Outside magazine, July 1994
Drinking plenty of fluids during prolonged exercise is essential to performance and safety, but toting a sufficient supply can be inconvenient: Scout canteens or a couple of water bottles just don't carry well on an extended run, skate, or ski. There are, however, some clever solutions in two basic configurations: dedicated fluid-toting devices and fanny packs with a special water-bottle holsters.
Of the former, the most elegant I've tried is the Ultimate Direction Stratus ($59), a Cordura backpack that holds 83 ounces of liquid in a nylon bladder with tube that leads to your mouth. The harness is superb: Padded shoulder straps and a mesh hipbelt position the load solidly in the small of your back. From Ultimate Direction, 800-426-7229.
CamelBak's similar hydration system works well--its no-hands drinking valve is particularly useful when you're riding off-road--but the load rides high. The narrow straps on the 70-ounce CamelBak FullBak ($40) can irritate the shoulders; that's no problem with the 32-ounce 1/2Bak ($38). From Camel-Bak, 800-767-8725.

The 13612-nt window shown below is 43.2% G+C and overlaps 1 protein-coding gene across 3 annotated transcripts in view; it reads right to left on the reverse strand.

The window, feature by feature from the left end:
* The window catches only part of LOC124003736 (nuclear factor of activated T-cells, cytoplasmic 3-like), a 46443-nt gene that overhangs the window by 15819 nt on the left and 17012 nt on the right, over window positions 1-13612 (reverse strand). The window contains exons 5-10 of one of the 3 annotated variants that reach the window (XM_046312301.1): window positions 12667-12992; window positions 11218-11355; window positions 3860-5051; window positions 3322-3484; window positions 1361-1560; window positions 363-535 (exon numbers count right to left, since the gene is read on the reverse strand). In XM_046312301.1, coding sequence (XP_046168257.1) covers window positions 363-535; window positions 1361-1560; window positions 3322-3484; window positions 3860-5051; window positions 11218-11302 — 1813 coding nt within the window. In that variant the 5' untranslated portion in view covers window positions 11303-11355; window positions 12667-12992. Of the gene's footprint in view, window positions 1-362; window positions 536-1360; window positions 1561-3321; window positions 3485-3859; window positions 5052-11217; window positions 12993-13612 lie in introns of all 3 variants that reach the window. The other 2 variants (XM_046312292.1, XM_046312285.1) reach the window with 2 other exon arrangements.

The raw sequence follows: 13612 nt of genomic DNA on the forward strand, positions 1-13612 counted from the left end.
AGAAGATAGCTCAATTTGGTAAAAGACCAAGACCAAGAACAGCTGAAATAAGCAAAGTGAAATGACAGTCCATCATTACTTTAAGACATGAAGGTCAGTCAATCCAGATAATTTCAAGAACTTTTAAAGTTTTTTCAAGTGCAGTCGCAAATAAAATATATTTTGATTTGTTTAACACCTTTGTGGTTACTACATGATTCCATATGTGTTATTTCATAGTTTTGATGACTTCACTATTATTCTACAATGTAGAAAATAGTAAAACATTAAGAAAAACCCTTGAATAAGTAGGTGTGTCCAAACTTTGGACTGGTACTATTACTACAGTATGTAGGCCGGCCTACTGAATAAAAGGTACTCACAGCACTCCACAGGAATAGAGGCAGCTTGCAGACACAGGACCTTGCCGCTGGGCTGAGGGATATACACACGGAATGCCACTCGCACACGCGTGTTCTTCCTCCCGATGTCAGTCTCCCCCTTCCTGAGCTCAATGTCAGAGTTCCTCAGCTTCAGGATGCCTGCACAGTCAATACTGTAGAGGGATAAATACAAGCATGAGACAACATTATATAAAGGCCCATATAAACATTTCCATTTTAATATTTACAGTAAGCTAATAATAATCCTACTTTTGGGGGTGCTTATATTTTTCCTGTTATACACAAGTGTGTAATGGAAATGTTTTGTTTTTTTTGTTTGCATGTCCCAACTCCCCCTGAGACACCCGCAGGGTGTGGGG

Other fluid-replacement systems wrap around your waist. The Seirus Fanny Flasque comes in one- and two-quart versions ($25 and $27); the company's Belt Flasque ($20) claims a one-quart capacity but actually holds just 20 ounces. They're not quite as comfortable as backpack-style devices, and their drinking tubes don't work as well, but they're still capable. From Seirus, 800-447-3787.
For something a little more versatile, switch to a standard fanny pack set up with special water-bottle holsters. The best I've used is Jandd Mountaineering's Gamal Aqua ($60). It has two pockets for one-quart bottles and about 400 cubic inches of cargo space. Workmanship and materials are excellent, and there's a wide, comfortable hipbelt. If you don't need a lot of carrying capacity, consider JanSport's Oasis ($35), which holds two standard bike water bottles and about 200 cubic inches of gear. From Jandd, 805-564-2044, and JanSport, 800-552-6776.